Remembering the life of composer Leonard Bernstein


Born 100 years ago this past August, Leonard Bernstein was a composer, conductor, author and pianist. Bernstein was the musical director of the New York Philharmonic from 1958 to 1969, but arguably, he became best known for his musical contributions to a number of Broadway productions –– most notably “West Side Story.”

He died on Oct. 14, 1990 of mesothelioma, a cancer of the thin layer of tissue that surrounds the lungs. He smoked constantly throughout his life, his daughter, Jamie Bernstein, said. She spoke to the Hewlett chapter of Hadassah, the women’s Zionist organization of America, at the Sephardic Temple in Cedarhurst on Dec. 4, on her memoir, “Famous Father Girl.”

Chapter president Georgene Winick said that the event came about through the Jewish Book Council, an organization that encourages Jewish literature. A Leonard Bernstein fan, Winick said that she read the book. “It’s fabulous, “ she said. “It’s a very personal account of what it’s like to grow up as his daughter.” When asked about what she looked forward to most about the event, a visibly eager Winick said, “I guess I’m just really excited to meet her.”

Bernstein spoke about the process of writing the book, from digging through her old journals that she said were filled with stories of old boyfriends for nuggets about the family to trying –– albeit unsuccessfully–– to milk any more details about growing up with such a famous father from her brother and sister.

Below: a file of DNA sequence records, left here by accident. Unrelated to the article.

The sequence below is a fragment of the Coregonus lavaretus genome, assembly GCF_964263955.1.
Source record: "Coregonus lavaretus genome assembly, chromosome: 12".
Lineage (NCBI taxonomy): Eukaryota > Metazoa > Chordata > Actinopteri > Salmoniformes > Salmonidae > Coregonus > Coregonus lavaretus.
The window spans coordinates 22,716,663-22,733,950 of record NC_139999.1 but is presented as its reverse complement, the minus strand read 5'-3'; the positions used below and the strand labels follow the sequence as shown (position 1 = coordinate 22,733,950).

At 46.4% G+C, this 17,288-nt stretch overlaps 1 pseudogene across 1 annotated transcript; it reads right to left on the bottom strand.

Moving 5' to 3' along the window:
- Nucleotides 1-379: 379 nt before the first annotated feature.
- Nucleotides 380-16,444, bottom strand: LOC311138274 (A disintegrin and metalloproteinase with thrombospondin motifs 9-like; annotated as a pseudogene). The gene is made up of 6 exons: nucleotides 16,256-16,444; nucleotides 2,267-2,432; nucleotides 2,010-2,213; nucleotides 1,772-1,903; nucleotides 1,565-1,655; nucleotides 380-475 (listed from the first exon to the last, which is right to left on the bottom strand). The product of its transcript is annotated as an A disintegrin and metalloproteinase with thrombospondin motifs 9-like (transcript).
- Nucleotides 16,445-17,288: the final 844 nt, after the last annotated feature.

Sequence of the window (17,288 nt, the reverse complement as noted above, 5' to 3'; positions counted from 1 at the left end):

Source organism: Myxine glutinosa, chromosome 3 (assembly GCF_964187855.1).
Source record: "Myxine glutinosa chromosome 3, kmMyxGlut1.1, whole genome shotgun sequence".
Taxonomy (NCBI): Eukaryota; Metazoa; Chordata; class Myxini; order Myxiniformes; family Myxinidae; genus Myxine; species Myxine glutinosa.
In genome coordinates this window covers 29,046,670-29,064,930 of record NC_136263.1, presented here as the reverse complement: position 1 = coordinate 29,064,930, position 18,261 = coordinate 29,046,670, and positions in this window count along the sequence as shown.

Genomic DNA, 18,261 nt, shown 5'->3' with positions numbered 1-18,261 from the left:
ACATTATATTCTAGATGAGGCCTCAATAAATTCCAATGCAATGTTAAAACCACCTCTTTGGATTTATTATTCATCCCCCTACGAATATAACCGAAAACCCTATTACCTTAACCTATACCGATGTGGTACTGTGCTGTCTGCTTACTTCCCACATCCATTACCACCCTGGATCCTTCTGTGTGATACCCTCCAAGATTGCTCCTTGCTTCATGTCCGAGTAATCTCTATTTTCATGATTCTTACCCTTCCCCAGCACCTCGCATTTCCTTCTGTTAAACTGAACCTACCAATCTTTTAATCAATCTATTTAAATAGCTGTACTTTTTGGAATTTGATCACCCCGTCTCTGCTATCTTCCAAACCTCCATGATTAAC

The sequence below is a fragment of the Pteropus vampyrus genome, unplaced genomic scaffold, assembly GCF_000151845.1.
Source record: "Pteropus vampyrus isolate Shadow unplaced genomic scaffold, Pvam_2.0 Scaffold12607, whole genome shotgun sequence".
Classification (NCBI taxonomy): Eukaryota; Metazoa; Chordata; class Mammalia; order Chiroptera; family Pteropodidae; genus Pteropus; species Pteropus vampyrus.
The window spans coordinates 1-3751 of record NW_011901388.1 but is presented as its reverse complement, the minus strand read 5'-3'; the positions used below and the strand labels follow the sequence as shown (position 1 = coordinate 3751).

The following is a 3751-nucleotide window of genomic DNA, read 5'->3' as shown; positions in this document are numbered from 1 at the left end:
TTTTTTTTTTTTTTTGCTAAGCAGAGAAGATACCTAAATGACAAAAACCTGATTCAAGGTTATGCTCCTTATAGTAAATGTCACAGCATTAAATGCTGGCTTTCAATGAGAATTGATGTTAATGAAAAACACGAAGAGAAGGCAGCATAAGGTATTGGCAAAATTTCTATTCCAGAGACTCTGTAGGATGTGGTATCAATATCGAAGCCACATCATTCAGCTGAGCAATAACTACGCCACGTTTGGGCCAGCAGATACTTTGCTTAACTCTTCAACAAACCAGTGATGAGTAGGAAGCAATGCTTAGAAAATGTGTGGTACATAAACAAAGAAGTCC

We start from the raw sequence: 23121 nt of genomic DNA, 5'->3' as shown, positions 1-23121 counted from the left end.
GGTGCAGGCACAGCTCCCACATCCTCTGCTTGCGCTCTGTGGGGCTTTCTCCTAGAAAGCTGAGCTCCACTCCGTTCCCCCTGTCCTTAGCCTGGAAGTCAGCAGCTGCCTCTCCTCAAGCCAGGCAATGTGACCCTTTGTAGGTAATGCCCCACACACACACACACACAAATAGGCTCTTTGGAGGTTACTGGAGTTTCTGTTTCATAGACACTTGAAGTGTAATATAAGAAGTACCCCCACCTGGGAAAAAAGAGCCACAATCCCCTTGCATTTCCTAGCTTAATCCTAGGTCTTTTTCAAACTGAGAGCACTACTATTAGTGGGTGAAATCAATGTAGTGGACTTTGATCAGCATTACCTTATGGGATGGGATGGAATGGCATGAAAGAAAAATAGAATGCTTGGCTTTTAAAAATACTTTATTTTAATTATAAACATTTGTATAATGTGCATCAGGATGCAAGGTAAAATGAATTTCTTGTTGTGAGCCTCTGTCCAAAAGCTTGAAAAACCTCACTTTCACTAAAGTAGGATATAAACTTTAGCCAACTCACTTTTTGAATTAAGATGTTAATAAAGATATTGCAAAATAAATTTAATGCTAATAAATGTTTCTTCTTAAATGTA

Being the centennial of her father’s birth, both she and her literary agent thought the time was right to share her memories of growing up in The Dakota, the apartment building on the Upper West Side of Manhattan, where over the years many luminaries have lived, including football coach and television analyst John Madden and Beatle John Lennon. “My sister called it our unrepeatable opportunity,” she said. “To not only remind the world of who Leonard Bernstein was, but to also introduce him to young people.”

She touched a wide variety of topics, including her own relationship with music; her father’s activism, including protesting the Vietnam War and advocating for nuclear disarmament; and what it was like having so many of her father’s famous friends around the house. “When you’re little your family is your family,” she said. “And your parents’ friends are your parents’ friends, you have no frame of reference for who they might be in the world.”

Bernstein also answered a few questions, and then a room of more than 60 people, which had previously been nearly silent, erupted in conversation and discussion. It was obvious that the room was fully populated with huge fans of her father. Many attendees gripped their own copies of “Famous Father Girl” as they shared stories about times they had seen his shows or listened to his compositions. “Having lived through the time that Leonard Bernstein was active on Broadway,” said Natalie Zeiger, a member of the Hewlett Hadassah chapter. “To hear his daughter talk about him really was a treat.”

Her father’s legacy is likely to keep Bernstein busy for a few years to come. A Broadway revival of “West Side Story” is in the works, as is a film remake directed by Steven Spielberg. Additionally, Academy Award-nominated actor Bradley Cooper will be staring and directing a biopic of her father’s life. “We can’t quite picture Bradley Cooper as our dad,” joked Bernstein. “He’s a chameleon so who knows, but he’ll never be able to make himself short enough.”